SG, LGBTQ clubs look at proposed Texas law

Legislators in the Texas House have proposed a bill which would require individuals to use the bathroom that corresponds to the gender on their birth certificate, no matter what gender they identify as. Graphic by Chad Austin | Graphics Editor.

Texas Republican Sen. Lois Kolkhorst and Lt. Gov. Dan Patrick have unveiled a “bathroom bill” in the Texas Legislature which forces individuals to use the bathroom corresponding the the gender on their birth certificate and creates harsher punishments for crimes committed in bathrooms. The bill covers government buildings and specifically state colleges and universities like UTD.

“It hinders business opportunities and taxes,” said Christian Filsouf, student government senator.

Texas House Speaker Joe Straus’s comments mirrored that sentiment when he spoke to the Texas Association of Business on Jan. 18.

“Many people where I come from get concerned about anything that can slow down our overall job-creating machine. … They are also watching what happened in North Carolina, and they are not enthusiastic about getting that type of attention,” Straus said at the TAB meeting, as reported by The Texas Tribune.

SG members are currently formulating a plan regarding the bill, including polling, a possible resolution, and talks with the administration.

“This week in senate, we will be voting on whether or not we want to draft a resolution in dissent of the bill or in support of our (transgender) community or student body in general. … We would submit it to not only administration but also to the Texas State Legislature just as a way of saying ‘Hey, we’re Student Government. Each one of us represents approximately 500 students each, and this is what our constituency wants and this is what we care about as a government,’” Filsouf said.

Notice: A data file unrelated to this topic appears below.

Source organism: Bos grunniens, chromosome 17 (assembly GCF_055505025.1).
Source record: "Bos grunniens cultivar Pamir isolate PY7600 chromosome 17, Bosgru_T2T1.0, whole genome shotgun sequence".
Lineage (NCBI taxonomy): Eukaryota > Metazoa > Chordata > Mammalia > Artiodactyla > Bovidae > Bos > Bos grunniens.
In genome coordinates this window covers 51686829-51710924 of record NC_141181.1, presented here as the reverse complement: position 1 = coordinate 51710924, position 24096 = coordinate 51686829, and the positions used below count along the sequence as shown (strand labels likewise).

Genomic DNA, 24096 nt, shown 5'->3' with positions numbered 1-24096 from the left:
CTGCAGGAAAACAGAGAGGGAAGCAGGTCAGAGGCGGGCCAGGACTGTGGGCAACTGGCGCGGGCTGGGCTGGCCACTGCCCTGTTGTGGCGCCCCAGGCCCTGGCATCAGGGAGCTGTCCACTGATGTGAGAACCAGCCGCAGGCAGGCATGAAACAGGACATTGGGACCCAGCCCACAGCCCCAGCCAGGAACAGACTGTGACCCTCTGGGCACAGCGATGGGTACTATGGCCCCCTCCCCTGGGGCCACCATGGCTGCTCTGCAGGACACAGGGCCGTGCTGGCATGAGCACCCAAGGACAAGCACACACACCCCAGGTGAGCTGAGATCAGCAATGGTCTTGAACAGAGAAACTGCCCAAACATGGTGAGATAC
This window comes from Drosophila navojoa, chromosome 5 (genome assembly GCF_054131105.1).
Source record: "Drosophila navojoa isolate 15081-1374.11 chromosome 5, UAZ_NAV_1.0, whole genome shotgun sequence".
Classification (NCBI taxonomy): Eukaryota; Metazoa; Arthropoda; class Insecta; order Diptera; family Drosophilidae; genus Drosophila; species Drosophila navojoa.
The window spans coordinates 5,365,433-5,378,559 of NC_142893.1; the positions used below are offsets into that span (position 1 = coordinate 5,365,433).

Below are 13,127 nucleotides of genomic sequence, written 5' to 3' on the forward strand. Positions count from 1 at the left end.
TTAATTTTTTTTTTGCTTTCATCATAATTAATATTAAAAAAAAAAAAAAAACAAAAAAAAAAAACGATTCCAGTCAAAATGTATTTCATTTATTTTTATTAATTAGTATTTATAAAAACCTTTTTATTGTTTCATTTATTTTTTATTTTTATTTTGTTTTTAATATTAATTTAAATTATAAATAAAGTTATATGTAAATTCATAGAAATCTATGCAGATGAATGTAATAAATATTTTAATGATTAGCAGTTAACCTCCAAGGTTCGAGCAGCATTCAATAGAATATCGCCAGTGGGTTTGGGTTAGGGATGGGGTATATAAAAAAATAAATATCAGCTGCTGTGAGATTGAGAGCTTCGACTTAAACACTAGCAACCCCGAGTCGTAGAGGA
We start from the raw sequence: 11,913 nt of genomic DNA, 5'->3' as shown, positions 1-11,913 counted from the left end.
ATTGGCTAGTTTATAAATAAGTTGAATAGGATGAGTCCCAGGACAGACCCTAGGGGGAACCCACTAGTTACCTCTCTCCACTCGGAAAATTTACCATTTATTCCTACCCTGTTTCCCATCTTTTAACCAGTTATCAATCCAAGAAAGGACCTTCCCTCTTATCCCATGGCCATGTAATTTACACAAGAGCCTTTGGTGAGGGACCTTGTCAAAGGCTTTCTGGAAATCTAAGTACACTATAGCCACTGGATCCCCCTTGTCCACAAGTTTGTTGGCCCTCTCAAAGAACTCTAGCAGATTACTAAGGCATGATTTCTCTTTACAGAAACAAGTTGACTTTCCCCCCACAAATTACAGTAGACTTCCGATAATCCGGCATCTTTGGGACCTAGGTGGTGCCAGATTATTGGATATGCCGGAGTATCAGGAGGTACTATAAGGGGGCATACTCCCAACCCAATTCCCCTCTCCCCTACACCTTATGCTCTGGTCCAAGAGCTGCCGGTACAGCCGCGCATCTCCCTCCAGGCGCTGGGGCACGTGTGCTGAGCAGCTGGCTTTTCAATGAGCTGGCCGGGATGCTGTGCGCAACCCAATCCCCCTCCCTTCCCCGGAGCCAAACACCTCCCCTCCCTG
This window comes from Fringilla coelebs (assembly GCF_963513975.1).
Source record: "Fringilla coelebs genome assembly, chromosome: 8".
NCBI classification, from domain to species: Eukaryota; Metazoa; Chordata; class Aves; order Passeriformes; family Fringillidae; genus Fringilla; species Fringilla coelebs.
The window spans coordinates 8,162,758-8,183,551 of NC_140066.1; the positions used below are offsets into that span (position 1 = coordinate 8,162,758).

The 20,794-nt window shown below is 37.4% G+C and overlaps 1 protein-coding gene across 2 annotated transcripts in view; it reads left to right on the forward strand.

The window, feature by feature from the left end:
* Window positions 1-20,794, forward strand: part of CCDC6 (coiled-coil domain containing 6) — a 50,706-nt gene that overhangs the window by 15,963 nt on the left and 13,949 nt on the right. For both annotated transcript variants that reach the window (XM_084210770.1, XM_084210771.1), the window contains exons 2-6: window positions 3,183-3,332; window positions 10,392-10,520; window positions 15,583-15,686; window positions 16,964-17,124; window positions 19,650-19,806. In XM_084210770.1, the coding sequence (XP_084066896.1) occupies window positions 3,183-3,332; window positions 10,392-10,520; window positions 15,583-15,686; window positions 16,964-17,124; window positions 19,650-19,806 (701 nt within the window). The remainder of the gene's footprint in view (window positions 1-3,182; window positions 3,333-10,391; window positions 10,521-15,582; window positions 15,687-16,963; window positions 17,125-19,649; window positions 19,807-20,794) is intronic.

The bill hasn’t been debated in the Legislature yet, but SG members are already planning their next move.

“We do want to have a contingency plan in case, to make sure that in the chance that it would pass that we can immediately react and we can immediately make sure that our students are accommodated and taken care of,” he said.

On campus, members of the LGBTQ community have been watching the legislation’s progress.

UTD is home to two LGBTQ organizations: Pride at UTD, a social organization, and Rainbow Guard which is aimed at student activism. Rainbow Guard Vice President Cody Kuhn said there are several members of the community who are planning on protesting or have contacted their representatives.

“I think that in a lot of ways (transgender) people have become a scapegoat for a kind of cultural shift that a lot of conservatives find very scary,” said Zachary Gentry, the president of Pride at UTD.

Gentry said he views the legislation as the product of a lack of understanding and also as a tool to stifle progressive freedoms.

“There are a lot more (transgender) students here than I think people think, and they deal with a lot more struggles than people think, and just seeing it in the news (if enacted) or even seeing it here will have an impact on their mental health, especially in their ability to interact with other students and their ability to be academically successful,” Gentry said.

Kuhn echoed Gentry’s concerns, and added that he believes the bill to be a misguided attempt to prevent violations in restrooms.

“Excluding (transgender) women from women’s spaces is not protecting women,” Kuhn said.

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